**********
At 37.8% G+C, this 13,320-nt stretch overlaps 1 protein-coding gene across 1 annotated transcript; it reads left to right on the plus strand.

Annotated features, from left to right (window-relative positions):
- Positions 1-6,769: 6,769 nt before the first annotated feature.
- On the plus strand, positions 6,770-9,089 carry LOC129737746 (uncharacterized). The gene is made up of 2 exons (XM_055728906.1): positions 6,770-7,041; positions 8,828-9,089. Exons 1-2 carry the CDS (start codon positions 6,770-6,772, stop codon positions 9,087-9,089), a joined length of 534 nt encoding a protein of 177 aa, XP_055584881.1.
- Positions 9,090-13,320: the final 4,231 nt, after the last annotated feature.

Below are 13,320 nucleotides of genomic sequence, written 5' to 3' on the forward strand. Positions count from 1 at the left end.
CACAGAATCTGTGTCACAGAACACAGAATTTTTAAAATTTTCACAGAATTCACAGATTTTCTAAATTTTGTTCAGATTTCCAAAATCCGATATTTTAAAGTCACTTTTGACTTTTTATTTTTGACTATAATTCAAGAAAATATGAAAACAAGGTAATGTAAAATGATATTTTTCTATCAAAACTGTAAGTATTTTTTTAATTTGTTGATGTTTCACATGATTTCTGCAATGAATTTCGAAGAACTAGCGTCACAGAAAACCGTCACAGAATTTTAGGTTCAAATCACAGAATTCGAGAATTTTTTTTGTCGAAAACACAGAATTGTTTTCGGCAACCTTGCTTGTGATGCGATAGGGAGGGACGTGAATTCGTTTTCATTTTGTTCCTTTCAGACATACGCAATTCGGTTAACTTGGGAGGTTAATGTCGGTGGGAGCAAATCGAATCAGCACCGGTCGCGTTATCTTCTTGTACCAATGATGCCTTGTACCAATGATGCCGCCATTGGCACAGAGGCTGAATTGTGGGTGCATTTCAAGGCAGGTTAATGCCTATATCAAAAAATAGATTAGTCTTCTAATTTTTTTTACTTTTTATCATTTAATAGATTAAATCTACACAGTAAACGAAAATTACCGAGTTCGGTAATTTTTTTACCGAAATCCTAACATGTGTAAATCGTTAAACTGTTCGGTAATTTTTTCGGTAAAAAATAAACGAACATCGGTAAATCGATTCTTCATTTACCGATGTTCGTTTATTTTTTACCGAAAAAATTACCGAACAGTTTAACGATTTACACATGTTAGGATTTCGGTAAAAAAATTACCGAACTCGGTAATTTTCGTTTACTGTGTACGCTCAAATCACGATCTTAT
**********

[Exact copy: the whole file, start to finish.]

At 37.8% G+C, this 13,320-nt stretch overlaps 1 protein-coding gene across 1 annotated transcript; it reads left to right on the plus strand.

Annotated features, from left to right (window-relative positions):
- Positions 1-6,769: 6,769 nt before the first annotated feature.
- On the plus strand, positions 6,770-9,089 carry LOC129737746 (uncharacterized). The gene is made up of 2 exons (XM_055728906.1): positions 6,770-7,041; positions 8,828-9,089. Exons 1-2 carry the CDS (start codon positions 6,770-6,772, stop codon positions 9,087-9,089), a joined length of 534 nt encoding a protein of 177 aa, XP_055584881.1.
- Positions 9,090-13,320: the final 4,231 nt, after the last annotated feature.

Below are 13,320 nucleotides of genomic sequence, written 5' to 3' on the forward strand. Positions count from 1 at the left end.
CACAGAATCTGTGTCACAGAACACAGAATTTTTAAAATTTTCACAGAATTCACAGATTTTCTAAATTTTGTTCAGATTTCCAAAATCCGATATTTTAAAGTCACTTTTGACTTTTTATTTTTGACTATAATTCAAGAAAATATGAAAACAAGGTAATGTAAAATGATATTTTTCTATCAAAACTGTAAGTATTTTTTTAATTTGTTGATGTTTCACATGATTTCTGCAATGAATTTCGAAGAACTAGCGTCACAGAAAACCGTCACAGAATTTTAGGTTCAAATCACAGAATTCGAGAATTTTTTTTGTCGAAAACACAGAATTGTTTTCGGCAACCTTGCTTGTGATGCGATAGGGAGGGACGTGAATTCGTTTTCATTTTGTTCCTTTCAGACATACGCAATTCGGTTAACTTGGGAGGTTAATGTCGGTGGGAGCAAATCGAATCAGCACCGGTCGCGTTATCTTCTTGTACCAATGATGCCTTGTACCAATGATGCCGCCATTGGCACAGAGGCTGAATTGTGGGTGCATTTCAAGGCAGGTTAATGCCTATATCAAAAAATAGATTAGTCTTCTAATTTTTTTTACTTTTTATCATTTAATAGATTAAATCTACACAGTAAACGAAAATTACCGAGTTCGGTAATTTTTTTACCGAAATCCTAACATGTGTAAATCGTTAAACTGTTCGGTAATTTTTTCGGTAAAAAATAAACGAACATCGGTAAATCGATTCTTCATTTACCGATGTTCGTTTATTTTTTACCGAAAAAATTACCGAACAGTTTAACGATTTACACATGTTAGGATTTCGGTAAAAAAATTACCGAACTCGGTAATTTTCGTTTACTGTGTACGCTCAAATCACGATCTTAT